WINDHOEK – The major challenge being experienced in higher education is that the funding allocation to this crucial sector has not been commensurate with the significant growth of programme offerings, student numbers and infrastructural expansion needed at higher education institutions.
In fact, this year marked a budgetary cut exceeding N$700 million in the allocation to tertiary education.
Higher Education, Training and Innovation Minister Itah Kandjii-Murangi revealed this when she motivated the budget for the 2019/20 financial year last week in the National Assembly.
In terms of tertiary funding reduction, the minister said this might impact negatively on the numerous critical skills development courses such as medicine, pharmacy, veterinary sciences, engineering, land studies, logistics and computing that are key drivers for Namibia’s socio-economic development and stability.
The ministry’s total budget requirements for the 2019/20 financial year stand at N$3.1 billion. Out of the N$3.1 billion, an amount of N$25.99 million is earmarked for development projects, while the remaining huge chunk is earmarked for operational activities.
Further, she revealed that with a reduction in study opportunities in the region, in particular in South Africa, Namibia has to develop its programmes in areas critical to her development and this will require investment in infrastructure, laboratory research facilities and an increase in the production of highly qualified human resources.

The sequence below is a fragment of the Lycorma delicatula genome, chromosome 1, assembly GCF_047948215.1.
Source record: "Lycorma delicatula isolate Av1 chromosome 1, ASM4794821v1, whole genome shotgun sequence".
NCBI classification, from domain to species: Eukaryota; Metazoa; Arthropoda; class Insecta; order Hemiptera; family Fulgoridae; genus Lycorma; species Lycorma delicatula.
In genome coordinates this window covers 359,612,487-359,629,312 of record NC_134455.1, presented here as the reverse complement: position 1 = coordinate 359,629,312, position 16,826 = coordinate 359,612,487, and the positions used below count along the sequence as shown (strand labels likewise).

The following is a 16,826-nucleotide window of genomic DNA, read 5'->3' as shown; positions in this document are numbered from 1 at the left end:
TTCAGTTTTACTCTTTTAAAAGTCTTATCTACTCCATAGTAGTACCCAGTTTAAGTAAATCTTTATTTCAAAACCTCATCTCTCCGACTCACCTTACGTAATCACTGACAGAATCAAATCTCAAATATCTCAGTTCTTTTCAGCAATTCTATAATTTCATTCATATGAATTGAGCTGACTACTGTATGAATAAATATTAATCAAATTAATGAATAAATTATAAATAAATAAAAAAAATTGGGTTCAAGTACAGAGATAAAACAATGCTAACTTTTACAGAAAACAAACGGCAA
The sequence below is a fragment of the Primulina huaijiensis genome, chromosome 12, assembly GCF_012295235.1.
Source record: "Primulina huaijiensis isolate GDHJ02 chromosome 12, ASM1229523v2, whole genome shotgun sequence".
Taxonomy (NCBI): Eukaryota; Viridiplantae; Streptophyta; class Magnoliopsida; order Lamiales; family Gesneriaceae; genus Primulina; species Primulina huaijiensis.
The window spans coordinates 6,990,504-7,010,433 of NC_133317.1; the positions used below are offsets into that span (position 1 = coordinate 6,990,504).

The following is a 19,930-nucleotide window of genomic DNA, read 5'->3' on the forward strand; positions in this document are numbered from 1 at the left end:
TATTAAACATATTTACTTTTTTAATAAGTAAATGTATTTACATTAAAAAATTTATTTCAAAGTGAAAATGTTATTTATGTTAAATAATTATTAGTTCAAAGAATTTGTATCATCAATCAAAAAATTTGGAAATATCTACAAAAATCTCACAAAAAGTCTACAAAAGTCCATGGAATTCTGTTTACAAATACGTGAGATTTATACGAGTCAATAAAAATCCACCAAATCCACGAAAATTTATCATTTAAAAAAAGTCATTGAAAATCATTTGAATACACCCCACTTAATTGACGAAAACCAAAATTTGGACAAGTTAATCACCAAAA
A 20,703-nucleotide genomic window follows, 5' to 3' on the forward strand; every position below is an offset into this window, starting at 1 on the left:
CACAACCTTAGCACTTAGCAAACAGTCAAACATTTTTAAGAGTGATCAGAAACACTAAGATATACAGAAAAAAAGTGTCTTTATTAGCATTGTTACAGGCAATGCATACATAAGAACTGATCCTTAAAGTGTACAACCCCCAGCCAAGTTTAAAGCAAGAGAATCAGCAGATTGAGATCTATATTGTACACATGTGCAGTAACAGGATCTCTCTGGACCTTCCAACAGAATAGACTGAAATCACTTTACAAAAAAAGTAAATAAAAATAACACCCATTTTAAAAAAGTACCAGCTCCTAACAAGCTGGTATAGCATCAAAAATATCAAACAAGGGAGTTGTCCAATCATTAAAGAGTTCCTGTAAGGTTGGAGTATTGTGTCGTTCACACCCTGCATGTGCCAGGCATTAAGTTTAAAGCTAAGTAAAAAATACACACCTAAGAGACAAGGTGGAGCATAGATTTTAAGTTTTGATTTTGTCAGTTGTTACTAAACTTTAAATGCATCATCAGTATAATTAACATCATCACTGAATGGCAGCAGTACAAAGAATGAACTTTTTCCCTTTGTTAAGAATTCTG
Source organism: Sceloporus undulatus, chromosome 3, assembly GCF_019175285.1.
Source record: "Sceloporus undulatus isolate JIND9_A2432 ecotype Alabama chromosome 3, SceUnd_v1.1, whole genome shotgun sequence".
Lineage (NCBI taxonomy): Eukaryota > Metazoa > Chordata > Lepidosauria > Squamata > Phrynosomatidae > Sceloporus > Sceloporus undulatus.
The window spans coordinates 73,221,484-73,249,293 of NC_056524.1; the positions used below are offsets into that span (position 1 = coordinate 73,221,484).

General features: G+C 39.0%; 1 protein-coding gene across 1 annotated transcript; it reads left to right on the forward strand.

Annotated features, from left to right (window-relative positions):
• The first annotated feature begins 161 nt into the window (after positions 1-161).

Therefore, under programme higher education, the ministry aims to increase the number of enrolments on all diploma, degree and postgraduate levels in key human resources categories such as agriculture, natural resources and tourism, education and teacher training, veterinary medicine, engineering, cyber-security, artificial intelligence, basic science and geology from 61 percent in 2018/19 to 70 percent by 2021/22.
Hence, Kandjii-Murangi said the higher education programme needs an amount of N$2.6 billion, which is broken down amongst the implementing institutions and coordinating agencies.
These include the National Council for Higher Education (NCHE)’s allocation of N$2.6 million for capital development, University of Namibia (Unam)’s total allocation of N$911.9 million and the Namibia University of Science and Technology (Nust)’s allocation of N$500 million.
A higher percentage of students were in public higher education institutions (71.9%) and almost half (46.2%) of them were enrolled at Unam.
Meanwhile, Nust successfully placed 1 230 students in work-integrated learning programmes, in addition to signing an unprecedented number of programme agreements during the past year.
Other allocations are the Namibia Qualifications Authority’s N$30.3 million for operational expenses and the Namibia Student Financial Assistance Fund (NSFAF)’s allocation of N$1.13 billion. The student assistance fund’s allocation is N$500 million short of last year’s allocation.
The Namibia National Student Organisation needs an allocation of N$500 000.
She said the main challenge facing NSFAF is providing financial support to needy students, while the total need for student funding at all levels of post-secondary education and training remains vast and outstrips the available means provided in the national budget.
Furthermore, she noted that student financial assistance remains a challenge in many instances, as partial funding, which is to be topped up by parents and families, remains unattended to.
“For many students, the inadequate financial support means the end of their studies,” she added.
2019-05-02 09:00:29 2 months ago